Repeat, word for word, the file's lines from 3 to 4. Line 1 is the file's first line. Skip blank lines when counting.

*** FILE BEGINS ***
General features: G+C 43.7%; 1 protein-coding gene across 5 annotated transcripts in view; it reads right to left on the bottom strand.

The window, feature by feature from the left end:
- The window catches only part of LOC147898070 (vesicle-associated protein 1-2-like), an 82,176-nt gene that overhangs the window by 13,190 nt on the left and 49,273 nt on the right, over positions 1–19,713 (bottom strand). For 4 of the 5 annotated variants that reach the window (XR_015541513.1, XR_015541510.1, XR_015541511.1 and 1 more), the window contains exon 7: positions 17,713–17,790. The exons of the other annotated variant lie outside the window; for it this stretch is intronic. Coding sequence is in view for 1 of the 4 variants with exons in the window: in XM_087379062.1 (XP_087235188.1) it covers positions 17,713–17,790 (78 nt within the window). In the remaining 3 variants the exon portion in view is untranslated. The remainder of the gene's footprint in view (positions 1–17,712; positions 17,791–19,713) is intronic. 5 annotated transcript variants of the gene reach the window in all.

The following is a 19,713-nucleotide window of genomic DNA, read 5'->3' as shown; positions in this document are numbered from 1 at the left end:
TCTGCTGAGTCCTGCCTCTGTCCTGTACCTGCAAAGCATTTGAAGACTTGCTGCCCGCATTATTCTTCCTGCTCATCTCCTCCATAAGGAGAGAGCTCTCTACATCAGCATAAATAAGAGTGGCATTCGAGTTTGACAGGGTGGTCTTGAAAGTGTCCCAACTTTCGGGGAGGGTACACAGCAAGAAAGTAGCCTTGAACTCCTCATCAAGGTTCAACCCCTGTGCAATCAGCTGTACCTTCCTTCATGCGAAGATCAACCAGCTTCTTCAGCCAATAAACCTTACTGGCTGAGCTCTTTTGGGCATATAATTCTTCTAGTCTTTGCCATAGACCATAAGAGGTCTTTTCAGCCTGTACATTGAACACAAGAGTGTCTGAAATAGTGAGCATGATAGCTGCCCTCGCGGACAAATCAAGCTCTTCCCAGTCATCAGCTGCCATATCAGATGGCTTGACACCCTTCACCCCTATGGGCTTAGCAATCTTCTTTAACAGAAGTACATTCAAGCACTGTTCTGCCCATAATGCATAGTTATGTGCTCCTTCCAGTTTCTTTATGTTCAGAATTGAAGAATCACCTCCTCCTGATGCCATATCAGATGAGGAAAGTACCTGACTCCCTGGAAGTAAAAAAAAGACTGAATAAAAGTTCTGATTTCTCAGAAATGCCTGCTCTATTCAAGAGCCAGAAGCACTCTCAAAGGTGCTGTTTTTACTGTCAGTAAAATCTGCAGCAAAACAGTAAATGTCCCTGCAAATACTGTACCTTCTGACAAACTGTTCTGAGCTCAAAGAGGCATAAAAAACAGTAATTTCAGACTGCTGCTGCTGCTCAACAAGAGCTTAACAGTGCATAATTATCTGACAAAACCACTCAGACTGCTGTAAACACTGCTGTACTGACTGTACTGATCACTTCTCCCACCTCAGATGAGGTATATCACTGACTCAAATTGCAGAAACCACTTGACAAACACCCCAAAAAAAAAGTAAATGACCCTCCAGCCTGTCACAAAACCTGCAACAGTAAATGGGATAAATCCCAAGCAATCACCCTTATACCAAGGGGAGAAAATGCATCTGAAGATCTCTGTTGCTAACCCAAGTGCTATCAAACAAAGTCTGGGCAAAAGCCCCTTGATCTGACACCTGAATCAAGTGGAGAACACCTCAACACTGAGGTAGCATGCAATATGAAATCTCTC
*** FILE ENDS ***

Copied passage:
- The window catches only part of LOC147898070 (vesicle-associated protein 1-2-like), an 82,176-nt gene that overhangs the window by 13,190 nt on the left and 49,273 nt on the right, over positions 1–19,713 (bottom strand). For 4 of the 5 annotated variants that reach the window (XR_015541513.1, XR_015541510.1, XR_015541511.1 and 1 more), the window contains exon 7: positions 17,713–17,790. The exons of the other annotated variant lie outside the window; for it this stretch is intronic. Coding sequence is in view for 1 of the 4 variants with exons in the window: in XM_087379062.1 (XP_087235188.1) it covers positions 17,713–17,790 (78 nt within the window). In the remaining 3 variants the exon portion in view is untranslated. The remainder of the gene's footprint in view (positions 1–17,712; positions 17,791–19,713) is intronic. 5 annotated transcript variants of the gene reach the window in all.

The following is a 19,713-nucleotide window of genomic DNA, read 5'->3' as shown; positions in this document are numbered from 1 at the left end: